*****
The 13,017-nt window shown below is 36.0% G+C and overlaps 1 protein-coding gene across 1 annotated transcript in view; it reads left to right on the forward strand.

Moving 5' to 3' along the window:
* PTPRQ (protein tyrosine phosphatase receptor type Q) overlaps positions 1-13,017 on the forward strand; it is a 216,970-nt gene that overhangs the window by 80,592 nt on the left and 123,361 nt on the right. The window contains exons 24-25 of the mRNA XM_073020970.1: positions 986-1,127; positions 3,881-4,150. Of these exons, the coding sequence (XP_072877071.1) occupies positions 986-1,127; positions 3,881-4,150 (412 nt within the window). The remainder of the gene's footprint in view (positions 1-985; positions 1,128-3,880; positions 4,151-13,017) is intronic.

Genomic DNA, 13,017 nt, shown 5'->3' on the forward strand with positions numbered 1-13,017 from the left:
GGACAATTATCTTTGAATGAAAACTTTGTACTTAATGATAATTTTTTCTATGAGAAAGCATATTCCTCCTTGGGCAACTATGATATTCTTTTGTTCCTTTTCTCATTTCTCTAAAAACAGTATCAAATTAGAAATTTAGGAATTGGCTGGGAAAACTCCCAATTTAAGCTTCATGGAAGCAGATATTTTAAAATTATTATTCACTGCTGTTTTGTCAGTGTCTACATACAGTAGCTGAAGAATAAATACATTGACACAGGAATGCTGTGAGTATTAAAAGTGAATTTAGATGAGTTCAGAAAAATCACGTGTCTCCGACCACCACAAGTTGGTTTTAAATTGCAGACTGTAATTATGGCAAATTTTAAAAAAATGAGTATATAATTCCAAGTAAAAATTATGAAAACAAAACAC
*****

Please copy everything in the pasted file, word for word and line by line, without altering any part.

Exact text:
The 13,017-nt window shown below is 36.0% G+C and overlaps 1 protein-coding gene across 1 annotated transcript in view; it reads left to right on the forward strand.

Moving 5' to 3' along the window:
* PTPRQ (protein tyrosine phosphatase receptor type Q) overlaps positions 1-13,017 on the forward strand; it is a 216,970-nt gene that overhangs the window by 80,592 nt on the left and 123,361 nt on the right. The window contains exons 24-25 of the mRNA XM_073020970.1: positions 986-1,127; positions 3,881-4,150. Of these exons, the coding sequence (XP_072877071.1) occupies positions 986-1,127; positions 3,881-4,150 (412 nt within the window). The remainder of the gene's footprint in view (positions 1-985; positions 1,128-3,880; positions 4,151-13,017) is intronic.

Genomic DNA, 13,017 nt, shown 5'->3' on the forward strand with positions numbered 1-13,017 from the left:
GGACAATTATCTTTGAATGAAAACTTTGTACTTAATGATAATTTTTTCTATGAGAAAGCATATTCCTCCTTGGGCAACTATGATATTCTTTTGTTCCTTTTCTCATTTCTCTAAAAACAGTATCAAATTAGAAATTTAGGAATTGGCTGGGAAAACTCCCAATTTAAGCTTCATGGAAGCAGATATTTTAAAATTATTATTCACTGCTGTTTTGTCAGTGTCTACATACAGTAGCTGAAGAATAAATACATTGACACAGGAATGCTGTGAGTATTAAAAGTGAATTTAGATGAGTTCAGAAAAATCACGTGTCTCCGACCACCACAAGTTGGTTTTAAATTGCAGACTGTAATTATGGCAAATTTTAAAAAAATGAGTATATAATTCCAAGTAAAAATTATGAAAACAAAACAC